|HEALTH AND WELFARE PLAN LIMITS|
|High Deductible Health Plans (HDHP) and Health Savings Accounts (HSA)|
|HDHP – Maximum annual out-of-pocket limit (excluding premiums):|
|HDHP – Minimum annual deductible:|
|HSA – Annual contribution limit:|
|Catch-up contributions (age 55 or older)||$1,000||$1,000|
|SOCIAL SECURITY WAGE BASE|
|Social Security Maximum Taxable Earnings (dollars)||$128,400||$132,900|
Plan sponsors should update payroll and plan administration systems for the 2019 cost-of-living adjustments and should incorporate the new limits in relevant participant communications, like open enrollment materials and summary plan descriptions.
For further information about applying the new employee benefit plan limits for 2019, contact your regular McDermott lawyer.
*The dollar limits are generally applied on a calendar year basis; however, certain dollar limits are applied on a plan-year, tax-year, or limitation-year basis.
President Trump signed an executive order last year directing the Secretaries of Labor, Treasury and Health and Human Services to consider proposing regulations to “increase the usability of HRAs.” This month, the collective departments issued proposed regulations containing changes to the prohibition on pairing HRAs with individual health policies, as well as other changes to the current HRA rules.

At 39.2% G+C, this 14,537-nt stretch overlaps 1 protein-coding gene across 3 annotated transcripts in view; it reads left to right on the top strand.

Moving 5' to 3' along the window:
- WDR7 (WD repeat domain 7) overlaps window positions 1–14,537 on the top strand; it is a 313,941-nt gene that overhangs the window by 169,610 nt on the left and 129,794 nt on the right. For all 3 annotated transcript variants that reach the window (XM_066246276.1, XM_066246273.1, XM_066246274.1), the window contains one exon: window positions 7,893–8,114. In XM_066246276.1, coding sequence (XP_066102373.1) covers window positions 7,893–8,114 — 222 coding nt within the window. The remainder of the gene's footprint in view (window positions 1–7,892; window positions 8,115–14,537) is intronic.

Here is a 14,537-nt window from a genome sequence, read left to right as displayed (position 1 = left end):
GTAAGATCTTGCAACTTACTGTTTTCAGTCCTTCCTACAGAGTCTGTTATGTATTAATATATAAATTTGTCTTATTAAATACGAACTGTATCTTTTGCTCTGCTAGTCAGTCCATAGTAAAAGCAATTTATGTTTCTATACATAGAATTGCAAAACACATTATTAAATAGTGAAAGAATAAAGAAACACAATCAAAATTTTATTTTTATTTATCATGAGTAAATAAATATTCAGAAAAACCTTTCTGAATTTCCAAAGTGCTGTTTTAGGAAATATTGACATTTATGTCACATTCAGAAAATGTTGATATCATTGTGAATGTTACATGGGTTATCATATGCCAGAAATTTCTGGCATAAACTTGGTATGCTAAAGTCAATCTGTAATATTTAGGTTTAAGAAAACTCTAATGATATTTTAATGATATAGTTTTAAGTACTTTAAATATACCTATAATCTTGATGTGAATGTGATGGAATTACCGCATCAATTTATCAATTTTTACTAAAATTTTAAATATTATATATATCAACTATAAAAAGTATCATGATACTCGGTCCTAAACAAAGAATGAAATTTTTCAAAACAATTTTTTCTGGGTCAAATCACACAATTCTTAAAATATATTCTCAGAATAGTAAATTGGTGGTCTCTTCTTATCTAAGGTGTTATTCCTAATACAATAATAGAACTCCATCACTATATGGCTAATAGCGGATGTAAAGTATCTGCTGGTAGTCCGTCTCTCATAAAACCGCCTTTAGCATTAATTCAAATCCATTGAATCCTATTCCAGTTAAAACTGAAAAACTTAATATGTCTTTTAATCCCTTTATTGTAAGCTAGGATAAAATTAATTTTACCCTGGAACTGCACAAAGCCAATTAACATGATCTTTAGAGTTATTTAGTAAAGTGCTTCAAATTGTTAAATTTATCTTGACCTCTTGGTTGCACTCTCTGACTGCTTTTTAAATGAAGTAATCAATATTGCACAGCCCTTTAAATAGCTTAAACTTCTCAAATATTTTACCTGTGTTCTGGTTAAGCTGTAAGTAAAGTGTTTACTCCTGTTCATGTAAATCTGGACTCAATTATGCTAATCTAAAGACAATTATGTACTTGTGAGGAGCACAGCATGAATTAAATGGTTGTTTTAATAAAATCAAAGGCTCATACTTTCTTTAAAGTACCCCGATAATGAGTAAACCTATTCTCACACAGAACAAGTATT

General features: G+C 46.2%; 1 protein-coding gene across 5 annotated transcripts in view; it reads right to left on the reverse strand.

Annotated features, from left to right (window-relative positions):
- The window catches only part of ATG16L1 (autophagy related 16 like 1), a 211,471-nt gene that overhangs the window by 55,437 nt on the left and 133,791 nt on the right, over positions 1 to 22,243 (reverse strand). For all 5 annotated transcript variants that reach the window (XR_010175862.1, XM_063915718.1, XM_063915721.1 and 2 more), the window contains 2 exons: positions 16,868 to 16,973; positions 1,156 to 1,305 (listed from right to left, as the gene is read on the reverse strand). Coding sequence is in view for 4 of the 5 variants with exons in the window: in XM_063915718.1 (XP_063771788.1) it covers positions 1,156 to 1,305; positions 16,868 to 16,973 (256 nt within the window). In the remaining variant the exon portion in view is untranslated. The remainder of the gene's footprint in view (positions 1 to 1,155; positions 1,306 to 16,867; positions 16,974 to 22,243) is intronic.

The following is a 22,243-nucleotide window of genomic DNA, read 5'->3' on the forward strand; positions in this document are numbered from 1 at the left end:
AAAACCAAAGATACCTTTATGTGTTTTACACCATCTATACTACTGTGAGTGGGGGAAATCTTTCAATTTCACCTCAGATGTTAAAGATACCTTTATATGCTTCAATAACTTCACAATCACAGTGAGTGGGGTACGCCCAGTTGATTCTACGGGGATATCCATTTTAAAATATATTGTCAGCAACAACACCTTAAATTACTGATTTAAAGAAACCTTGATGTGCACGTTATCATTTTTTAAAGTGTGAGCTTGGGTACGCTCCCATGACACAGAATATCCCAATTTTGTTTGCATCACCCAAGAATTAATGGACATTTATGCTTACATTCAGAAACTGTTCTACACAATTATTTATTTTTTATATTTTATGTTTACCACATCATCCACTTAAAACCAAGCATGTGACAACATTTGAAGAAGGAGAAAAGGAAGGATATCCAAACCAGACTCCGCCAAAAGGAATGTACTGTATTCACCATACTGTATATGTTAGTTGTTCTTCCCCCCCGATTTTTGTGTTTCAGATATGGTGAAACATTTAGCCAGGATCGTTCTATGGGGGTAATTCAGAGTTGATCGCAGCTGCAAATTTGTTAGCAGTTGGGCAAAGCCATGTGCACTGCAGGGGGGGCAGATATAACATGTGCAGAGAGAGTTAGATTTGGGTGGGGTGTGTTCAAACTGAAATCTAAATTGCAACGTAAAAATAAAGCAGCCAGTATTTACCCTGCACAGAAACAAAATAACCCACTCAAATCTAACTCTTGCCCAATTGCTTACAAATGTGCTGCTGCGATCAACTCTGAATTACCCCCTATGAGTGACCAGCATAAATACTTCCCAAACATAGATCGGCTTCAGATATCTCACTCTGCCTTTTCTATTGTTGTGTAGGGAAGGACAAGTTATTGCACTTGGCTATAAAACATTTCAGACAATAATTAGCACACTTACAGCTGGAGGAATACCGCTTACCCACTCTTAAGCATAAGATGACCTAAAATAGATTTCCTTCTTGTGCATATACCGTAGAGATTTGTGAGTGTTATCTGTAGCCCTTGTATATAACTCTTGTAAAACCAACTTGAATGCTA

Proposed effective date January 1, 2020; comments due December 28, 2018.
Join us Friday, November 2 for our monthly Fridays with Benefits webinar. With 2019 right around the corner, now is the time to dust off your year-end checklist and take stock of changes we have seen in 2018, and how they project to impact planning for the new year. Join us for an interactive discussion designed to draw attention to the key employee benefits issues you should tackle before New Year’s Eve. Our lively 45-minute discussion will include a tax reform update, an overview of retirement plan disaster relief, responding to new disability regulations from the DOL, and how to implement final regulations on QNECs and QMACs.
Friday, November 2, 2018
10:00 – 10:45 am PDT
11:00 – 11:45 am MDT
12:00 – 12:45 pm CDT
1:00 – 1:45 pm EDT
During the Tax in the City event held in Dallas, Erin Turley and Allison Wilkerson gave an overview of benefit plan audits and the IRS examination process. They discussed various areas of focus, including, required minimum distributions, investment issues, benefit calculations and appropriate tax reporting. They provided attendees with best practices before an audit, as well as helpful resources from the IRS and DOL.
Late last month, the IRS released the latest version of its Employee Plans Compliance Resolution System, the IRS’s program for correcting retirement plan errors. The newest version of the correction program—effective beginning in 2019—includes mostly minor changes and clarifications. Most importantly, however, it requires electronic filing of Voluntary Correction Program submissions beginning April 1, 2019.